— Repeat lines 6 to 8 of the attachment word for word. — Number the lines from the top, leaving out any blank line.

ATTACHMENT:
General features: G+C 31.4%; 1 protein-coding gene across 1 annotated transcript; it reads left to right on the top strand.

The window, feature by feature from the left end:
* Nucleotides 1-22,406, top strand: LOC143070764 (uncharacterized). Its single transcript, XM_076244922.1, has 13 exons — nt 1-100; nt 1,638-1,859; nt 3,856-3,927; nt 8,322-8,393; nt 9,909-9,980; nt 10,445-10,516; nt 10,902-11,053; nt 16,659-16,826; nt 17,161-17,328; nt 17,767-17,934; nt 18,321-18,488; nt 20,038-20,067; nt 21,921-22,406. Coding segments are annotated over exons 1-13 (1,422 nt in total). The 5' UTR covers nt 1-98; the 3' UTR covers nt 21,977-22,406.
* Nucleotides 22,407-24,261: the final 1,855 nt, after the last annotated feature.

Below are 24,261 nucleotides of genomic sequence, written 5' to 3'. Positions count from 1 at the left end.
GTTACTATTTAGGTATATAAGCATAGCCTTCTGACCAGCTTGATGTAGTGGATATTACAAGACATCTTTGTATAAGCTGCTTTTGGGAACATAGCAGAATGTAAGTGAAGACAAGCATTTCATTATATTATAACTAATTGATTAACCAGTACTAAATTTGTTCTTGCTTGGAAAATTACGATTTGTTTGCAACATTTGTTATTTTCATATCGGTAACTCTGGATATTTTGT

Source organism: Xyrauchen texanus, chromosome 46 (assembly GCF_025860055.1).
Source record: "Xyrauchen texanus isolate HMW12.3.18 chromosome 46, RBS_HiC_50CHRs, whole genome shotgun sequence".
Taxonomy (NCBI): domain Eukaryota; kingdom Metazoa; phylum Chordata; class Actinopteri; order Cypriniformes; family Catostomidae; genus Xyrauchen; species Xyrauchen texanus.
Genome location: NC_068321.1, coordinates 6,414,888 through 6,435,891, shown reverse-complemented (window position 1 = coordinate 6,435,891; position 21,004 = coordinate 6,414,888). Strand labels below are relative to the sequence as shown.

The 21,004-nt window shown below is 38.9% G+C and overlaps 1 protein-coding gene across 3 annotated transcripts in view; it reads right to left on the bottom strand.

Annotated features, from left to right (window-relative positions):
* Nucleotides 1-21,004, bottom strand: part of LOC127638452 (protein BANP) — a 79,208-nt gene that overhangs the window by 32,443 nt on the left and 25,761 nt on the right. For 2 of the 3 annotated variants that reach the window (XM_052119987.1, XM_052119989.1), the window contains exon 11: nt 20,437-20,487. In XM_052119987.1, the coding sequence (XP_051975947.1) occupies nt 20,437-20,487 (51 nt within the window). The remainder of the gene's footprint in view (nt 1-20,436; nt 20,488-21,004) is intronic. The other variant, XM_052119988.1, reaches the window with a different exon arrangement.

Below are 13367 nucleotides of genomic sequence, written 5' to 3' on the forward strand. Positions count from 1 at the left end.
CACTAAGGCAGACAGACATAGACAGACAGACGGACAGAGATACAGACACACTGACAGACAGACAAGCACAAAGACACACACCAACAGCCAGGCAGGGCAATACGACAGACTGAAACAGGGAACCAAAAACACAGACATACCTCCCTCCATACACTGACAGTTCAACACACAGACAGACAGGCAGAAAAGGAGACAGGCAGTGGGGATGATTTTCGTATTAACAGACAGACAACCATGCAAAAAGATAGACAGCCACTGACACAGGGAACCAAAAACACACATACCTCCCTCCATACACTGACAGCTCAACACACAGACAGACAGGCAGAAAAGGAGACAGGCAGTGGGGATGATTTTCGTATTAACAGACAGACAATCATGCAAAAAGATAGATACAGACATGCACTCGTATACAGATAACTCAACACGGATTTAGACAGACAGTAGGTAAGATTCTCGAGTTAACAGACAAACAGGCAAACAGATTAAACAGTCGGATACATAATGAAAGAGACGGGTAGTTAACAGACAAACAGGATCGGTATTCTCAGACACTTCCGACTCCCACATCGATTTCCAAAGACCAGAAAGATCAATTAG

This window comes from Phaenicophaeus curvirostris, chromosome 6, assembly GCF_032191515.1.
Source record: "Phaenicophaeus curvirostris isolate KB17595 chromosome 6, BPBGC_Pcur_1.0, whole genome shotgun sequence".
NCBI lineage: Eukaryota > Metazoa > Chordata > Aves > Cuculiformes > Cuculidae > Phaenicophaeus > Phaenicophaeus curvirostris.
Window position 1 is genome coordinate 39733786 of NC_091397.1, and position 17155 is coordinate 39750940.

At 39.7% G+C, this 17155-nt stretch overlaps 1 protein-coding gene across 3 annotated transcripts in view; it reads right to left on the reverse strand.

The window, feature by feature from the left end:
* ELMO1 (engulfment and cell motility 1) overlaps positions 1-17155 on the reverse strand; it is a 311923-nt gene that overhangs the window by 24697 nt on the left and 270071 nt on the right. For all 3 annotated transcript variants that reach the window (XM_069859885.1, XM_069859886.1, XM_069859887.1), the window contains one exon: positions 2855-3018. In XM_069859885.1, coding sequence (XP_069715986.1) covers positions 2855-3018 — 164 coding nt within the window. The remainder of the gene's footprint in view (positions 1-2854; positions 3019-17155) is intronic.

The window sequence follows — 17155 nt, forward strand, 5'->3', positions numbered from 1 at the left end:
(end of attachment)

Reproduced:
GTTACTATTTAGGTATATAAGCATAGCCTTCTGACCAGCTTGATGTAGTGGATATTACAAGACATCTTTGTATAAGCTGCTTTTGGGAACATAGCAGAATGTAAGTGAAGACAAGCATTTCATTATATTATAACTAATTGATTAACCAGTACTAAATTTGTTCTTGCTTGGAAAATTACGATTTGTTTGCAACATTTGTTATTTTCATATCGGTAACTCTGGATATTTTGT

Source organism: Xyrauchen texanus, chromosome 46 (assembly GCF_025860055.1).
Source record: "Xyrauchen texanus isolate HMW12.3.18 chromosome 46, RBS_HiC_50CHRs, whole genome shotgun sequence".